I am regularly disappointed by the output of Film Four’s TV channel. So often it just seems to be endless repeats of the X Men films and Vin Diesel led rubbish. So when something different comes along these days, it really is a pleasant surprise. Relatos Salvajes (aka Wild Tales, Argentina 2014) is just that.
The film is a collection of six short films, bearing no relation to each other, with no crossover of stories or characters. The glue binding it all together instead seems to be dark comedy and perhaps poetic justice.
The opening film is based on a large commercial flight, where a charming middle aged professor gets talking to an equally pleasant fashion model. Within minutes they’ve discovered they share a mutual acquaintance. Was it mere luck that brought them together, or kismet? It would be a shame to spoil it for you.
The other stories are also based not quite in the every day, but certainly in the bad but plausible category. There are annoying late night cafe patrons, a vehicle owner who becomes a victim of a ruthless car towing company, road rage merchants, inexperienced drivers getting bailed out by parents and a wedding with a restless bride and groom.
With Pedro Almodovar as one of the producers, there’s always a chance that domestic bliss will be challenged and that the mundane will be portrayed in epic terms, all with beautiful, crisp staging and normal people going a little bit crazy. If you’re a loyal fan of his, then you won’t go far wrong here.
But if that endorsement means nothing to you or worse yet, turns you off, it really shouldn’t. The director Damian Szifron has a long, creditable body of work in his native Argentina, many projects of which have been based in the short film format.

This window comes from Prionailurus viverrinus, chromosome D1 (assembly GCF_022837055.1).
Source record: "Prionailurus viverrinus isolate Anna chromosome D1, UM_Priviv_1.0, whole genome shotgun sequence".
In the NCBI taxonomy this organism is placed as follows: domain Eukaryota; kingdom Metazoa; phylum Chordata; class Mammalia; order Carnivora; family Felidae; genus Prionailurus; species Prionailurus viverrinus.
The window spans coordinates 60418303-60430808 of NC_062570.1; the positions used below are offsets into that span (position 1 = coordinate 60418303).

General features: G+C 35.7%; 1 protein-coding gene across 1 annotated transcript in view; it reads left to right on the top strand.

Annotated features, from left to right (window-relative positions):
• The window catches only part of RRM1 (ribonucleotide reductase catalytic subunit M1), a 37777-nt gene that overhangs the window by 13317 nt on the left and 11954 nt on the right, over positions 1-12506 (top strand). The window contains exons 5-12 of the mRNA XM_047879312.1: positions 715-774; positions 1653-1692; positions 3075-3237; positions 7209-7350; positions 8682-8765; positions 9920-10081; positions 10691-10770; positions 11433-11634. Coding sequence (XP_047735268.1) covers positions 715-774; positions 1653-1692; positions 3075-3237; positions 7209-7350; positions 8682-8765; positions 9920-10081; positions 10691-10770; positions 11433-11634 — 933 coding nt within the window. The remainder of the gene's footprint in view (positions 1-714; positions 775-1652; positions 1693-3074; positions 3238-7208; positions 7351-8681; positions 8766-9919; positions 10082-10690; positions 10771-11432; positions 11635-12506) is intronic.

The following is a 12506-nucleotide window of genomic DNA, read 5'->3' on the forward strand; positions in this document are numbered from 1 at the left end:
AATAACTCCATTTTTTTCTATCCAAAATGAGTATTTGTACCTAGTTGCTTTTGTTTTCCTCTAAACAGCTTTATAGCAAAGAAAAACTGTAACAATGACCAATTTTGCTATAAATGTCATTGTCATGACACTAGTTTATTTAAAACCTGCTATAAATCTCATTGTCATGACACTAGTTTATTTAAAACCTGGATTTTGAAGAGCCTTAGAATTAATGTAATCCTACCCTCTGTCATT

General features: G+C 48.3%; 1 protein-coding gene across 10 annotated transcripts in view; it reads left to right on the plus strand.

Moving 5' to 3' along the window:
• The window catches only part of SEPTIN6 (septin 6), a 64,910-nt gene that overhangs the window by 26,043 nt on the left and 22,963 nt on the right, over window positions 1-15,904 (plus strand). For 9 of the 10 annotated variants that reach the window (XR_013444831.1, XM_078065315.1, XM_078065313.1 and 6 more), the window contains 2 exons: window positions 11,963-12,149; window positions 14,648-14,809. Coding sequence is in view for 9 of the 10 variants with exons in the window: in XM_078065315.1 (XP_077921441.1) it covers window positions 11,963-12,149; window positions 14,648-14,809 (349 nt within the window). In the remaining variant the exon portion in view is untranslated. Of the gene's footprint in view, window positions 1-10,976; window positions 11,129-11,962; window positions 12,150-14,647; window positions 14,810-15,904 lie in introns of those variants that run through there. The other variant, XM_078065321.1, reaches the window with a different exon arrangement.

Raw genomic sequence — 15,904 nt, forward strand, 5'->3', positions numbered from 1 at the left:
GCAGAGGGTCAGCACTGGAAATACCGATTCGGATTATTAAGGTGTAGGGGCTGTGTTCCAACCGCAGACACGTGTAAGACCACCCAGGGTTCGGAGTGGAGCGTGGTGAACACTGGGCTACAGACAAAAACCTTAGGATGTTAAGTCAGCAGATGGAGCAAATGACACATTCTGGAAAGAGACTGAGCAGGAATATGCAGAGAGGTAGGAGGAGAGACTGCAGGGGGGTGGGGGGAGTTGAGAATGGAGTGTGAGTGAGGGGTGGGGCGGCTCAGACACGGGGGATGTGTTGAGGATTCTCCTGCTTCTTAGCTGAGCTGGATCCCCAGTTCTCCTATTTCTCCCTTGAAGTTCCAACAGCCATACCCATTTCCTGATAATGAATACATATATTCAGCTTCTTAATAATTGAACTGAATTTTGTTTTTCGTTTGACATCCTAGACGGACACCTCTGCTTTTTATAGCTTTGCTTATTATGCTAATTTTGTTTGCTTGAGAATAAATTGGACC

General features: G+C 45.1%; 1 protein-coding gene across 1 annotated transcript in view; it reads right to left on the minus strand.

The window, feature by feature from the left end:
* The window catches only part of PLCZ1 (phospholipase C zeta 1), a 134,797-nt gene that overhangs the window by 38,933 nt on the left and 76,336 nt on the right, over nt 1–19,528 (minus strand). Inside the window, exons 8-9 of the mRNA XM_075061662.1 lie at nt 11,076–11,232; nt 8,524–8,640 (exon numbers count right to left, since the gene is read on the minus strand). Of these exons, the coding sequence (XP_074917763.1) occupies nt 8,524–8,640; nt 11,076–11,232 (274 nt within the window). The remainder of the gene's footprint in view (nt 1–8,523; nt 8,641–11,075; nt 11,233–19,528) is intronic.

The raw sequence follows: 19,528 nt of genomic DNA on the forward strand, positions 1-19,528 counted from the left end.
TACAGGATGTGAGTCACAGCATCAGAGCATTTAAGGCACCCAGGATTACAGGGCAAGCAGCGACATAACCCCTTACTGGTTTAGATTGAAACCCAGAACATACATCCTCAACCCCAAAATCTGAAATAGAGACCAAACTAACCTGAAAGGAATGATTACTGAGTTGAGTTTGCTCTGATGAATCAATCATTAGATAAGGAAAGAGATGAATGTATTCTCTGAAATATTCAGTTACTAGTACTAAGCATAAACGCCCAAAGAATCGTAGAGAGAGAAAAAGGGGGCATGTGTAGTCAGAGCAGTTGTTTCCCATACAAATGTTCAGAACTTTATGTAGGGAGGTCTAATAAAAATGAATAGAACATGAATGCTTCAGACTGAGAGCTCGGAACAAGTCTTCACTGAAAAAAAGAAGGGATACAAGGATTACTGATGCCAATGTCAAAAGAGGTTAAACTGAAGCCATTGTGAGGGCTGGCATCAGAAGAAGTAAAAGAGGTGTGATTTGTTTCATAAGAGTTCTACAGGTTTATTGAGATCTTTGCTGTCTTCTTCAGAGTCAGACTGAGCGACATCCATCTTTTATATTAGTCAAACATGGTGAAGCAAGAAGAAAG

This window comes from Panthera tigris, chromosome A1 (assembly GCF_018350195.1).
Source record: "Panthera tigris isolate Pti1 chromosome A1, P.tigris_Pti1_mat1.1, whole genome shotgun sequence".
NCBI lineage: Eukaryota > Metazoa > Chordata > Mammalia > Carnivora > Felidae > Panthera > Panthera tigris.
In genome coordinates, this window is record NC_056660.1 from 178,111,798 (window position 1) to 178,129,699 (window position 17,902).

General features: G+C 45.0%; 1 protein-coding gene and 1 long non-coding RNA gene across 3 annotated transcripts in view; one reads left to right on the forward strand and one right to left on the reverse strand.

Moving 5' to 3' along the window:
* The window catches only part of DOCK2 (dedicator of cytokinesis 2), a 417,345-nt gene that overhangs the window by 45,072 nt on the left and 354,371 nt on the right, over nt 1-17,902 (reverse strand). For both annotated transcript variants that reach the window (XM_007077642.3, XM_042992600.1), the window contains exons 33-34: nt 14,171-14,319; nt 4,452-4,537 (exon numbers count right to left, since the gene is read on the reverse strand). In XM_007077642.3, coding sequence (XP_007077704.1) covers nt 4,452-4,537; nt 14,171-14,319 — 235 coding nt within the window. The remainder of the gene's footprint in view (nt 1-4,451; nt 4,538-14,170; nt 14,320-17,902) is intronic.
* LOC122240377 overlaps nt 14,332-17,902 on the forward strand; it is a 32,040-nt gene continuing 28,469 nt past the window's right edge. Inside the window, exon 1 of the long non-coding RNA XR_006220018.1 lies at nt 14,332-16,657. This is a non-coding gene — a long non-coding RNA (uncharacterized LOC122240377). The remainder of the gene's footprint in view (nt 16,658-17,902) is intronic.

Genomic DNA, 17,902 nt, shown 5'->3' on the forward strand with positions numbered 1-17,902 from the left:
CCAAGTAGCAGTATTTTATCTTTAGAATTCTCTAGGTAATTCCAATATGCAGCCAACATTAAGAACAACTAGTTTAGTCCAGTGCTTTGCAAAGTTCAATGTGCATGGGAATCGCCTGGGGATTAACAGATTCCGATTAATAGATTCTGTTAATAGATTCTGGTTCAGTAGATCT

It really is an impressive skill to convey a story over a shortened duration. The key thing I noticed here was that while I felt the characters were important enough to care about the story, I was quite prepared to see anything happen to them, all for the benefit of the payoff. It is often a mistake I feel to put your character on some kind of impregnable pedestal.
As a writer, you are going to end up in a cul de sac of predictable behaviour, simply because you have decided that your hero needs to please everyone else. Here both Szifron and his team of writers have collectively nurtured characters who are sleazy, selfish, cowardly, stubborn, psychotic, greedy and in more than one case very much an arsehole.
In these stories too, the director doesn’t seem afraid to criticize what many people might see as perfectly reasonable. Excessive wealth is questioned but so too is extortion. Would your stereotyped beliefs allow for the fact that some men can’t change a tire properly? Or what about over exuberant wedding parties that have become new normal and that the newlyweds find comfort in the discomfort of others? it really has some good thought-provoking stuff in here.
That it is framed as well as it is, probably owes a lot to the financial backing it received. But I for one, would love to see more of this type of short film anthology style coming out of Ireland.
And the fact that it’s an international film with subtitles ought to figure positively in your decision. A good habit should be to watch something in a foreign language at least once a week. When I stick to my own rule here, I rarely regret it.
Credit to Rory Cashin on Joe.ie, .never would have heard of it but for his recommendation. Keep an eye on Film Four listings for a repeat screening.